Getting The Most Bang For Your Candle Buck

Sunday, March 9, 2014

Candles are my favorite way to add fragrance to my home.

You may remember my confession?  I was still burning a Fresh Balsam Scented Candle well after Christmas!  That's one of my favorite scents and I am still burning the same candle...

There are a few things I do to get the most bang for my candle buck, and I wanted to share them with you. 

~ Before lighting a candle for the first time, the wick is trimmed and the cutting discarded.  A long wick causes the candle to burn faster which decreases the life of the candle.

~ Before relighting a candle, the wick is trimmed and the cutting discarded. Well, I trim the wick unless adding more wax to the candle, which I'll talk about in a bit.

~  After lighting a candle I leave it lit, so there will be enough time for the entire top surface to melt from side to side, which can take an hour or several hours depending on the size of the candle.  I've learned the hard way that blowing out the candle prior to the entire top surface melting causes tunneling.  Most waxes have memory, and once a tunnel has begun the candle will more than likely never achieve a full burn.

This candle has a full melt, a long wick, and it is time to extinguish it...

~ Once the candle surface has come to a full melt and the wick is getting long, I go ahead and extinguish the candle. The reason is, at full melt the high fragrance candle has already filled the room with as much fragrance as possible within this burn, and it's now burning hotter, and faster, so the candle burn time is decreasing.  To get the most burn time from the candle, extinguish it.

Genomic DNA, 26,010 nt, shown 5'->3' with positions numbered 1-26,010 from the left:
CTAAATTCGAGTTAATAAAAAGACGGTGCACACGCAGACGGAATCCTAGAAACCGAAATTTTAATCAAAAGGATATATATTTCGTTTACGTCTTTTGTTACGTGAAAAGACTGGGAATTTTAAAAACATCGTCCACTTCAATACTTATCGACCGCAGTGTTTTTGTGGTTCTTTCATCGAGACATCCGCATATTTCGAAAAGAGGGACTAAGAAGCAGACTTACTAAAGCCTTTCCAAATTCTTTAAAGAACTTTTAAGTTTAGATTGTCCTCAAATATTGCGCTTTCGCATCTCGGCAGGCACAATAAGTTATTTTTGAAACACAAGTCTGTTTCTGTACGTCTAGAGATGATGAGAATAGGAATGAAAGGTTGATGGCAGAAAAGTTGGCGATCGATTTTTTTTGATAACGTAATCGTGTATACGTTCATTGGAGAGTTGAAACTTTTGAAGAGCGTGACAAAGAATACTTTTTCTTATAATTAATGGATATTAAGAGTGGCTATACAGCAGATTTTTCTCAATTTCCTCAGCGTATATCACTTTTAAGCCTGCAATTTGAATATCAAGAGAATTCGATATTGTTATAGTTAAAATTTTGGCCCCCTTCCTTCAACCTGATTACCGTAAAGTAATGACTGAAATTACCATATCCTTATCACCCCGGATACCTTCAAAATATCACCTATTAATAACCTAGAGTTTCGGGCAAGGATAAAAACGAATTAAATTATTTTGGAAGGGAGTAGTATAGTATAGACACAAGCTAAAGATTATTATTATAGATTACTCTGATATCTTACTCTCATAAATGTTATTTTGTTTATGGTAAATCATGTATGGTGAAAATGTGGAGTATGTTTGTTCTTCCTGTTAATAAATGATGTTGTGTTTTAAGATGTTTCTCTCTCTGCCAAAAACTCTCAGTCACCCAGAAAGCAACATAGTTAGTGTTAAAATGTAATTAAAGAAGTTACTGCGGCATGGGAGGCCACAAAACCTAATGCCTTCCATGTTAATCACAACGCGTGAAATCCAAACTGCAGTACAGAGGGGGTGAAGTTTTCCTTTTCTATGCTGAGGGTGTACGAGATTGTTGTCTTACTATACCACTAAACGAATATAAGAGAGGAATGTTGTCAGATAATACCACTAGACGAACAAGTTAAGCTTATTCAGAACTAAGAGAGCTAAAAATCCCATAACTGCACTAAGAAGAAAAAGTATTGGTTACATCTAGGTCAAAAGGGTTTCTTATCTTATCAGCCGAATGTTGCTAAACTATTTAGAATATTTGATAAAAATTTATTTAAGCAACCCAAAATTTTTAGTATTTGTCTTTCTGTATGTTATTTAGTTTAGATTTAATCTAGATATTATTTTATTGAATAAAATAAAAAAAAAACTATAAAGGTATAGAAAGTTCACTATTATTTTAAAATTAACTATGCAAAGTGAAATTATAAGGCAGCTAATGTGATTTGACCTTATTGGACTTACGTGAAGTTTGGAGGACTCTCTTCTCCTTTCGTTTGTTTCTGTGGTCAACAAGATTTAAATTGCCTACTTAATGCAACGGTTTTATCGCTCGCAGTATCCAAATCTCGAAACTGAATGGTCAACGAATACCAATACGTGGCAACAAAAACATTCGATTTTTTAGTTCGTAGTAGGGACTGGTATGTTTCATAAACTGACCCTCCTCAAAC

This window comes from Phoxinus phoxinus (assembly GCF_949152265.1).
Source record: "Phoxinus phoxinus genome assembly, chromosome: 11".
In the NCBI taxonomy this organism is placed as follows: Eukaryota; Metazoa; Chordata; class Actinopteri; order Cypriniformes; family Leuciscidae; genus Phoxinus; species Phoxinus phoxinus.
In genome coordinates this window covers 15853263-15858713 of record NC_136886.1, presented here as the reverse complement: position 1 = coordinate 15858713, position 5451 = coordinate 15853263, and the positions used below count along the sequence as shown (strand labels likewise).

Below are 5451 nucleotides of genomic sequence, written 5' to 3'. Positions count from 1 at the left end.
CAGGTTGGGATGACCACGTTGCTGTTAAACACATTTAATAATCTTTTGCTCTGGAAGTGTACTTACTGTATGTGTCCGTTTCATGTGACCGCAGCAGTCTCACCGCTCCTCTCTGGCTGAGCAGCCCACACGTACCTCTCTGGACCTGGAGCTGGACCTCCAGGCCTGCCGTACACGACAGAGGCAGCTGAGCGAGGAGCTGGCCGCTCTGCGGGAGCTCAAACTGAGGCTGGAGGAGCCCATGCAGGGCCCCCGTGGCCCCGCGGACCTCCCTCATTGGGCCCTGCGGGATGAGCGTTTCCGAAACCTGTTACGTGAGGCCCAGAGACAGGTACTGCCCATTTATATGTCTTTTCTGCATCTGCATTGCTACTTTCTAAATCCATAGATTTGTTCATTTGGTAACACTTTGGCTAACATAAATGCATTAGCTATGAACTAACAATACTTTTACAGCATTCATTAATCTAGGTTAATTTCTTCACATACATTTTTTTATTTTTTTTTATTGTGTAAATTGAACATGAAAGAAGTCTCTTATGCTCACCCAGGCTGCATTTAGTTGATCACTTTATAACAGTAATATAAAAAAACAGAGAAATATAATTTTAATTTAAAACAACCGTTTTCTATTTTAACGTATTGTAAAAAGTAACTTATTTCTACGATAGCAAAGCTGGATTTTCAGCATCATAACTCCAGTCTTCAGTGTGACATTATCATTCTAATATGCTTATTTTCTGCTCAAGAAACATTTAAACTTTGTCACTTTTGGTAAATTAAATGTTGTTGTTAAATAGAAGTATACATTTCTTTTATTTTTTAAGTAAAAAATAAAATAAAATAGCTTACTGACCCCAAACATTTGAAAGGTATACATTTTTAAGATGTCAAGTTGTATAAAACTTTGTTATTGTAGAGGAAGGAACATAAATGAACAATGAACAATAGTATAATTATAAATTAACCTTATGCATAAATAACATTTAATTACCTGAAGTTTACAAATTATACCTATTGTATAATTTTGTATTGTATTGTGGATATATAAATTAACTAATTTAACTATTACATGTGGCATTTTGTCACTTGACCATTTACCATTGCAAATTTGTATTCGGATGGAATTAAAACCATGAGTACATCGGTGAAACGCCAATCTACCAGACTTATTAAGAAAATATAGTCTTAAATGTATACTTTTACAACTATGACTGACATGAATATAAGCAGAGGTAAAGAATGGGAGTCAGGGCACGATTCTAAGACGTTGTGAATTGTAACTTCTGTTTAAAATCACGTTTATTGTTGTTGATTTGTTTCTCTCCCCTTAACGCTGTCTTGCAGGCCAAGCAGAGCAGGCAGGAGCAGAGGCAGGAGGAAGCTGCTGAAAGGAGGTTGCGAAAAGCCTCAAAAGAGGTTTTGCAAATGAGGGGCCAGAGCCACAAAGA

In time the fragrance will dissipate and when more fragrance is desired relight the candle, but only after the previous melt has completely cooled.  By doing this the candle will last so much longer and that is the goal here, to get the most bang for my candle buck by increasing the burn time.

If I am having company over, or just want a candle burning for a longer period, another is kept close by so when one is extinguished, another can be lit.

~ To extinguish the candle, I use a candle dipper.  Have you ever noticed after blowing out your candle how bad the black soot smoke looks and smells? (Say that three times fast!)  Dipping the wick into the wax will extinguish the flame and keep that smelly smoke from filling the air.  It also allows the wick to be re-coated with wax for the next lighting.

Another way to get a longer candle burn time is to add more wax...

A long wick causes the candle to burn hotter and faster, which is why wicks should be trimmed.
Rather than extinguishing the candle and trimming the wick before the next use, I will often add more wax to the candle which increases the candle burn time.

This is where the added wax comes from... 
Once jar candles have burn down to the point they can no longer be used 
there is usually a good bit of scented wax still left in the bottom of the jar, so I hold on to the wax and save it!
I cover the jar if it came with a lid and store it.  Later, when a candle I am using burns to a full melt and the wick is getting long like the one above, I add a bit of the saved wax to the melted wax.

Here's how...
This saved jar of wax happens to be the same fragrance as the candle above, but it has burned too low to be used again, so using a kitchen spoon (something that won't melt) I scoop up some of the leftover wax...

Moving the spoon over to the lit candle, I keep it close to the side of the jar so I'm not close to the flame and so the wax won't land on top of the flame.  Using another spoon or the tip of my finger, I slide the scoop of wax out of the spoon and into the hot wax below.  Maybe 2 or 3 scoops will be added, it depends on the length of the wick.  

You can see in the picture below the added wax is being melted by the hot wax.
Each added scoop of wax causes the melted wax to rise up the sides of the wick so the wick is becoming shorter and is no longer requiring a trim, which makes for a longer candle burn time.